Let’s say you want to concatenate two arrays.
- This way, you will mutate your original array. You won’t be able to access your original array again.
- It’s hard to read. Loops are efficient but really hard to read due to their imperative nature.
- Hard to maintain. What if you need to concatenate a third array? Or a fourth one?
Wow! What happened here? We concatenated two array using the spread operator (triple dot syntax).
array3 is an array containing every
arr2 element” (such a declarative approach!).
But what else can you do with this awesome operator?
Creating a new array from zero
You can easily create a new array of N elements in one line:
But hey, every created value is undefined!
Yes, they are! That’s because you are just creating an array on N elements without defining what every single element is.
How is it useful?
In the previous episode we talked about the
.map method: using both .
map and spread operator, we can easily create (as an example) an array of numbers:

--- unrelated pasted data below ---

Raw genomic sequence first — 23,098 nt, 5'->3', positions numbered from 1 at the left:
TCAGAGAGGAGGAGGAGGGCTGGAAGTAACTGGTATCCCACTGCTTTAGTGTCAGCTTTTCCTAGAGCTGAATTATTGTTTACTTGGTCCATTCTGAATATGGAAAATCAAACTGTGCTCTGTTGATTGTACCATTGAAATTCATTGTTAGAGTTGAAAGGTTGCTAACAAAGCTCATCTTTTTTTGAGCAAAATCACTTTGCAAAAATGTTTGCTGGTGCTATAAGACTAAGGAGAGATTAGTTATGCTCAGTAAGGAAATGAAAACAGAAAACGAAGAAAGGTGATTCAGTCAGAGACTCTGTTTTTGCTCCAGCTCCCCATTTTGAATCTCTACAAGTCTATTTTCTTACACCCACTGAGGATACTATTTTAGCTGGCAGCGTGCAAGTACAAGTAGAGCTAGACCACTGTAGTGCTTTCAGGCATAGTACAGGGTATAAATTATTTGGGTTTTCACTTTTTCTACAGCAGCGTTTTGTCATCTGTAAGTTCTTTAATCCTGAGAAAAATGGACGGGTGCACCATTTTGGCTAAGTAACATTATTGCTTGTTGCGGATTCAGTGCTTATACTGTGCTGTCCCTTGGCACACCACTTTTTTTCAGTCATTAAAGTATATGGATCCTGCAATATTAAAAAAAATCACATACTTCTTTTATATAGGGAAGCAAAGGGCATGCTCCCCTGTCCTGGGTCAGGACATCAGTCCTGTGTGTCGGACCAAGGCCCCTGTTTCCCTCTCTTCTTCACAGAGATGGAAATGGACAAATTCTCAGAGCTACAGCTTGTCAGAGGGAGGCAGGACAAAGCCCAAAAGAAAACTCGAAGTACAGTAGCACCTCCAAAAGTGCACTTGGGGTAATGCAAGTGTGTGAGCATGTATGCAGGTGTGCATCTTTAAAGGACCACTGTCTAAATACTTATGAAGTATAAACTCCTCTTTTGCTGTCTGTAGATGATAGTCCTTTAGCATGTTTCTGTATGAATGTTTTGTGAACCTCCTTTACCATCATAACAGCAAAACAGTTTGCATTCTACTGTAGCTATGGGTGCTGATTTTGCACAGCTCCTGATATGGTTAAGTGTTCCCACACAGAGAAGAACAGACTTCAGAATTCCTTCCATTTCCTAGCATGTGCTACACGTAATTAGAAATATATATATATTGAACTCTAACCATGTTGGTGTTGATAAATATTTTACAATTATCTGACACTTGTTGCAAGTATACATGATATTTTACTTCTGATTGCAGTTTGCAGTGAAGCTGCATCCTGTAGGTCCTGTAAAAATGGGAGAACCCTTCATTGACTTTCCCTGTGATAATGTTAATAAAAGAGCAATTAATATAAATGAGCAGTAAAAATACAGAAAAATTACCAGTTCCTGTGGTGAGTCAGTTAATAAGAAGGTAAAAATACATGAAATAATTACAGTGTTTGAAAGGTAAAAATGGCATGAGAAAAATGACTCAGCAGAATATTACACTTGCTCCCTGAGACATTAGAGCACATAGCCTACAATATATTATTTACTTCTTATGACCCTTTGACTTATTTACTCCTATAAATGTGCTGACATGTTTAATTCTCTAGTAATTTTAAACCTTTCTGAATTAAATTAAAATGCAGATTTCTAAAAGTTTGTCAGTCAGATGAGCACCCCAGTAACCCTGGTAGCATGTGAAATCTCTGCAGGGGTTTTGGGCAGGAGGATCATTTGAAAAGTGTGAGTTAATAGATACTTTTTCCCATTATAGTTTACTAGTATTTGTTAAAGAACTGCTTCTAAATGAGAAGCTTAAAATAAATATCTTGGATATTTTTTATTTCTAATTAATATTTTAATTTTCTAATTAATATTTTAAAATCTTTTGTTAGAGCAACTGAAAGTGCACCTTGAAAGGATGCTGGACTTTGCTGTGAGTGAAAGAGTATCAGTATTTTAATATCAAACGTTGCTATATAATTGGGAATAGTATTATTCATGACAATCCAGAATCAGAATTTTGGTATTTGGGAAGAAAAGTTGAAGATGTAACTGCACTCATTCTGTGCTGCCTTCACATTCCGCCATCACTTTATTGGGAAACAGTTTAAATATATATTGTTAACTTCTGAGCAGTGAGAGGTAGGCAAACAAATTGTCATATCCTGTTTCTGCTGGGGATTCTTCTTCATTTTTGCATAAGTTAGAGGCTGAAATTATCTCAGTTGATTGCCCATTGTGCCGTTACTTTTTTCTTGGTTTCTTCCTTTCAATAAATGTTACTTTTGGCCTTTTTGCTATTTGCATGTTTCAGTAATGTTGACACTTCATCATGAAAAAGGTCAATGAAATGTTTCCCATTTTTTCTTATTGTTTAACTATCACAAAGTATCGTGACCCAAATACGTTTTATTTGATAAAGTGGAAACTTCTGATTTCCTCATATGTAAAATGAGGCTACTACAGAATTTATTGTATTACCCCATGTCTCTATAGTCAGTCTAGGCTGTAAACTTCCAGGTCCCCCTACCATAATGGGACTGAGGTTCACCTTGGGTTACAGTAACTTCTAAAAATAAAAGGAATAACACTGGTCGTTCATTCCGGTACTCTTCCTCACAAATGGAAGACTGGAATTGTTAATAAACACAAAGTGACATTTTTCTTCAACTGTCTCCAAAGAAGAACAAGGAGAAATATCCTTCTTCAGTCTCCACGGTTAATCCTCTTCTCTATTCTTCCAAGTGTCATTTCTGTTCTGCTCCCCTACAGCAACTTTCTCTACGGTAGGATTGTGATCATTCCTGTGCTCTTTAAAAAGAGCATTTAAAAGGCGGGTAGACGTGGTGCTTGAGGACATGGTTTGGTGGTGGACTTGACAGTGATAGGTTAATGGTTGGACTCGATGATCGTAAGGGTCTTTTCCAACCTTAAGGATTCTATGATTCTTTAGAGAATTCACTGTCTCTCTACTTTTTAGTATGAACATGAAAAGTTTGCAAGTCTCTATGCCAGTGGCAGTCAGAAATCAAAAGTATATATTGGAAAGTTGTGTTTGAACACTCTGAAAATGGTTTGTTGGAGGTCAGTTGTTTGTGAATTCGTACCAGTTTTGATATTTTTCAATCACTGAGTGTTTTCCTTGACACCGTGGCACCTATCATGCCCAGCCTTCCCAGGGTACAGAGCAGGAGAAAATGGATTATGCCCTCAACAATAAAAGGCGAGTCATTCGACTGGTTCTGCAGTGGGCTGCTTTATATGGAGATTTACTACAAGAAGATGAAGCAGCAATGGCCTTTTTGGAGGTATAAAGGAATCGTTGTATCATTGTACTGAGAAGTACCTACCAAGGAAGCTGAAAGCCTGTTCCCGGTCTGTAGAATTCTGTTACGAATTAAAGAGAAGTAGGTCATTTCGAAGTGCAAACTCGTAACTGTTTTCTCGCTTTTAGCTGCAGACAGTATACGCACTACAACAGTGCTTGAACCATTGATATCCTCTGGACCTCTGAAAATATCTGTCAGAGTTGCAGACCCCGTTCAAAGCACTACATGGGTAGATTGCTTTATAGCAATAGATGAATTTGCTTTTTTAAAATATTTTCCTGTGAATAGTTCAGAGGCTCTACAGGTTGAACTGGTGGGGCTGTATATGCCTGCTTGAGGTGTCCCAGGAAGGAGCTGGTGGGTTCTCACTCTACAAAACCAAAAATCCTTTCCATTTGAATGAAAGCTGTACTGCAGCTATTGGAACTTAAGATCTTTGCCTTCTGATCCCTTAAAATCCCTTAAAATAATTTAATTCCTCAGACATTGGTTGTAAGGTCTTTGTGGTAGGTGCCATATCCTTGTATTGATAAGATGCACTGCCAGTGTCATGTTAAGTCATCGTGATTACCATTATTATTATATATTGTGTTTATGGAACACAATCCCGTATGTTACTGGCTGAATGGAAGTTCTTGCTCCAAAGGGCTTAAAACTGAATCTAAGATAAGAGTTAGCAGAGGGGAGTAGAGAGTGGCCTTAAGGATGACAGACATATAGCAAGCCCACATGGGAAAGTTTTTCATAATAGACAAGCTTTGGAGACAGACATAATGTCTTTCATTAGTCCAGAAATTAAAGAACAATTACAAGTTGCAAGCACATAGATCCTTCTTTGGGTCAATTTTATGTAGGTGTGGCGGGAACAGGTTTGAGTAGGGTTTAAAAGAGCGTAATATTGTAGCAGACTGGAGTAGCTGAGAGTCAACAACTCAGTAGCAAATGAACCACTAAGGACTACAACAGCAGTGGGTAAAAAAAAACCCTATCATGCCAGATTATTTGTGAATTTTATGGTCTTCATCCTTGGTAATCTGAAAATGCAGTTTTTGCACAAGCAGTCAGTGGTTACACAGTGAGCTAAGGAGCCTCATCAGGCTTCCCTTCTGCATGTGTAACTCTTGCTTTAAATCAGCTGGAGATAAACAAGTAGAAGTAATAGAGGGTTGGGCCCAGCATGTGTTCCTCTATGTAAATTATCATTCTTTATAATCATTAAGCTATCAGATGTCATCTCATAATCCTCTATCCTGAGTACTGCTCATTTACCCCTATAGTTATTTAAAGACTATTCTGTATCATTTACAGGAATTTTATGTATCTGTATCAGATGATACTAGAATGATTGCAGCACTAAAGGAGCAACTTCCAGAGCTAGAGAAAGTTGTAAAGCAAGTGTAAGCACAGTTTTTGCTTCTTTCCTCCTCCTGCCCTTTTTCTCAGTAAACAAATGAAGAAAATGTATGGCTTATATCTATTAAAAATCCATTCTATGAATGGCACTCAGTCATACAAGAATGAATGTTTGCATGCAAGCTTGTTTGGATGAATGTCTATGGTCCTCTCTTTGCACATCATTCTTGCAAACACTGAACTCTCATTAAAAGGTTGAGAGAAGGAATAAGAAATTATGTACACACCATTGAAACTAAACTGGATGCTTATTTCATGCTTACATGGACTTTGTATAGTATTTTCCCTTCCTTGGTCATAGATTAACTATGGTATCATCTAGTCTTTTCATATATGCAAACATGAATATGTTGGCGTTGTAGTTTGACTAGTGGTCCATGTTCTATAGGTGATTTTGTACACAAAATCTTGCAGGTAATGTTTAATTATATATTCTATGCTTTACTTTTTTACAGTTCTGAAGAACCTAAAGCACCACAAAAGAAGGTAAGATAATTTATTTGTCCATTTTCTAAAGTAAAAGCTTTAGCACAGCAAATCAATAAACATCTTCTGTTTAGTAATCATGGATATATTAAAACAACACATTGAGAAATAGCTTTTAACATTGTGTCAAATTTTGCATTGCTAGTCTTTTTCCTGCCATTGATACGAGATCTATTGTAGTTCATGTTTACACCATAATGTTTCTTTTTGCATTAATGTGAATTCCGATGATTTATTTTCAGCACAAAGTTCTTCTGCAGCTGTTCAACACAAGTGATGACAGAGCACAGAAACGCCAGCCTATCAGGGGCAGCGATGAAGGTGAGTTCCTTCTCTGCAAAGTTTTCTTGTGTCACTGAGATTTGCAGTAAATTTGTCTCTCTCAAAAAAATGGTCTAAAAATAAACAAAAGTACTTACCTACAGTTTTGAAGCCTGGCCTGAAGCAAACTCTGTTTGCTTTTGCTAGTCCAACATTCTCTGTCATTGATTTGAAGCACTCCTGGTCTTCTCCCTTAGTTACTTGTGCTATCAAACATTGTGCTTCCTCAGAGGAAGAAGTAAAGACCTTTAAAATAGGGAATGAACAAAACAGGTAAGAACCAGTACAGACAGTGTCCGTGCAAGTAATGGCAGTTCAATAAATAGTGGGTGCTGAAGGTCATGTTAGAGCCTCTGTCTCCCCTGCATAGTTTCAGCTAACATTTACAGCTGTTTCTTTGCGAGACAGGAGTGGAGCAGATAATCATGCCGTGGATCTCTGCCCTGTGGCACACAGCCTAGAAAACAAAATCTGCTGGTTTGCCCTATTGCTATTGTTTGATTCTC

This is powerful!
Copying Objects by value
Thanks to the spread operator, we can easily coping objects by value instead of reference. Let me explain that:
Wait wait wait! Why does
2? I updated
one property, not the
False! We explicitly said that
copy is bound to
obj1. Everytime we update
copy structure, we also alterate
obj1, and that’s terrible!
We can easily solve this problem using the spread operator: instead of passing
obj1 by reference, we’ll just copy all of its keys and values inside of the
That way, once we mutate any
copy key, we’ll leave unchanged the original
In ES5, this was a common practice:
If you wanted to use an array as a function argument, you had to use the
In ES6 you can easily achieve that by using the spread operator:
And what if you want to get every single function argument without knowing how many arguments you’ll receive?
And now let’s combined everything we’ve learnt so far!
Wow! At first this seems to be a little complicated, but now I bet that you’re reading and enjoying it!